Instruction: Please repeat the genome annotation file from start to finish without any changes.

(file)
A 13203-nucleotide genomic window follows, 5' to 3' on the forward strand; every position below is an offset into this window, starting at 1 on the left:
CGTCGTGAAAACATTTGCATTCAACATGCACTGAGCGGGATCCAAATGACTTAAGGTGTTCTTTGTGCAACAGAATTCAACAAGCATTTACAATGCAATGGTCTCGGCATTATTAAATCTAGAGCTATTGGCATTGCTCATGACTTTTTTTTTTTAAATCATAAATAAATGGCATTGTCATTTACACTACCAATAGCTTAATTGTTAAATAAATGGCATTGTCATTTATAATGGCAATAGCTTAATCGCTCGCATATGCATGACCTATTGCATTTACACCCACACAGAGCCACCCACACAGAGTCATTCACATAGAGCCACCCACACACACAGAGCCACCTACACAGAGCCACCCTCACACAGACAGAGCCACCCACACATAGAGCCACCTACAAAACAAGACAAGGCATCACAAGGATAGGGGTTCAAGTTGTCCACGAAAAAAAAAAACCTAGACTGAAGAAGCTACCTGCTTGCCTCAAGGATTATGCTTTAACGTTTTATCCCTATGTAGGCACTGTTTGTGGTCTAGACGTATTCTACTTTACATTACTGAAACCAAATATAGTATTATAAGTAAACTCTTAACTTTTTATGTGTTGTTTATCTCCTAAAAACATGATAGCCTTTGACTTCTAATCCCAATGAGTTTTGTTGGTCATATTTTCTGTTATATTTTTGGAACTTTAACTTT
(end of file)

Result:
A 13203-nucleotide genomic window follows, 5' to 3' on the forward strand; every position below is an offset into this window, starting at 1 on the left:
CGTCGTGAAAACATTTGCATTCAACATGCACTGAGCGGGATCCAAATGACTTAAGGTGTTCTTTGTGCAACAGAATTCAACAAGCATTTACAATGCAATGGTCTCGGCATTATTAAATCTAGAGCTATTGGCATTGCTCATGACTTTTTTTTTTTAAATCATAAATAAATGGCATTGTCATTTACACTACCAATAGCTTAATTGTTAAATAAATGGCATTGTCATTTATAATGGCAATAGCTTAATCGCTCGCATATGCATGACCTATTGCATTTACACCCACACAGAGCCACCCACACAGAGTCATTCACATAGAGCCACCCACACACACAGAGCCACCTACACAGAGCCACCCTCACACAGACAGAGCCACCCACACATAGAGCCACCTACAAAACAAGACAAGGCATCACAAGGATAGGGGTTCAAGTTGTCCACGAAAAAAAAAAACCTAGACTGAAGAAGCTACCTGCTTGCCTCAAGGATTATGCTTTAACGTTTTATCCCTATGTAGGCACTGTTTGTGGTCTAGACGTATTCTACTTTACATTACTGAAACCAAATATAGTATTATAAGTAAACTCTTAACTTTTTATGTGTTGTTTATCTCCTAAAAACATGATAGCCTTTGACTTCTAATCCCAATGAGTTTTGTTGGTCATATTTTCTGTTATATTTTTGGAACTTTAACTTT